On August 14th, Walmart partnered with the Tribeca Film Festival to set up drive-in movie theaters in their own parking lots at over 160 locations nationwide. Admission to these movies was free and a schedule was posted on their websites for showings up until October 21st.
Earnings Q2 2020
AMC and Cinemark released their Q2 earnings ending in the month of June at the beginning of August. They both reported a nearly 66% decrease in year-to-date revenues. AMC reported this year was “this was the most challenging quarter in the 100-year history of AMC.” AMC reported that they had extended most of their maturities until 2026. Cinemark emphasized cash burn and liquidity, reporting a $50 Million cash burn for the month of June, with $500 Billion in liquidity. Both companies ceased all capex until further notice.
AMC stock dropped 59% in the four weeks during the height of the pandemic and is now down 20% YTD. Similarly, Cinemark stock dropped 62% in the four weeks during the height of the pandemic and is now down 63% YTD.
Testing The waters
After more than 6 months of being closed, the three major theater chains announced that they would be opening in mid August. AMC reopened on August 20th, while Regal and Cinemark reopened on the 21st. Without any Hollywood releases slated, these theaters instead showed retro films at a steep discount.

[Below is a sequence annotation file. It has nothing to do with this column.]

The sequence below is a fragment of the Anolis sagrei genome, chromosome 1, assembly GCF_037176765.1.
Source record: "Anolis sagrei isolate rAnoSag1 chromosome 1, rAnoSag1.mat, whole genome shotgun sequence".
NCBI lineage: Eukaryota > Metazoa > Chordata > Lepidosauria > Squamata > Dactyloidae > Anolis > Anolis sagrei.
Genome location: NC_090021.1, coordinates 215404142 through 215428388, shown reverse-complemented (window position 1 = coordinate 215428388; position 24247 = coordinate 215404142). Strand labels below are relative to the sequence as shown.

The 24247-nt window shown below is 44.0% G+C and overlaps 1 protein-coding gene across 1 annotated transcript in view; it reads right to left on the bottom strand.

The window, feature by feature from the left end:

The similar timeframes for these chains to reopen is no coincidence. The weekend of August 21st was two weekends before the USA release of the first movie to come out of Hollywood to theaters in over six months. Tenet, a film by Christopher Nolan was released on Sept. 3rd in the USA. Theaters used the two weeks prior to gauge customer interest and enact safety protocols within their premises. These safety protocols involved the typical – enforcement of mask wearing, extra sanitization measures, and enforcement of social distancing. A theater specific measure that these companies took was utilizing every other row of seats within the theater and leaving a seat between parties. This kept customers at least 6 feet apart, even while viewing a movie.
Tenet opened to moderate success. As of the time of writing this report (Sept. 14th), Tenet grossed $29.5 Million in ticket sales domestically and $177 Million internationally. While only earning 7 million more than it’s production value of $200Million would normally be considered a failure in Hollywood, given the context these returns show that there is a considerable portion of the consumer base that is ready to return to theaters. While many films are postponed until at least 2021, there are still a few big films slated for release in the last few months of 2020: Wonder Woman 1984, the newest installment of James Bond, and Black Widow are all created with large budgets slated to release in the next two months.
Though the film industry is in a rougher shape than it ever has been, do not expect any major upheavals in the industry due to the pandemic. Hollywood seems to be slowly growing confident in releasing their films again, and theater companies poised themselves well to last through the coming months as consumer confidence slowly grows.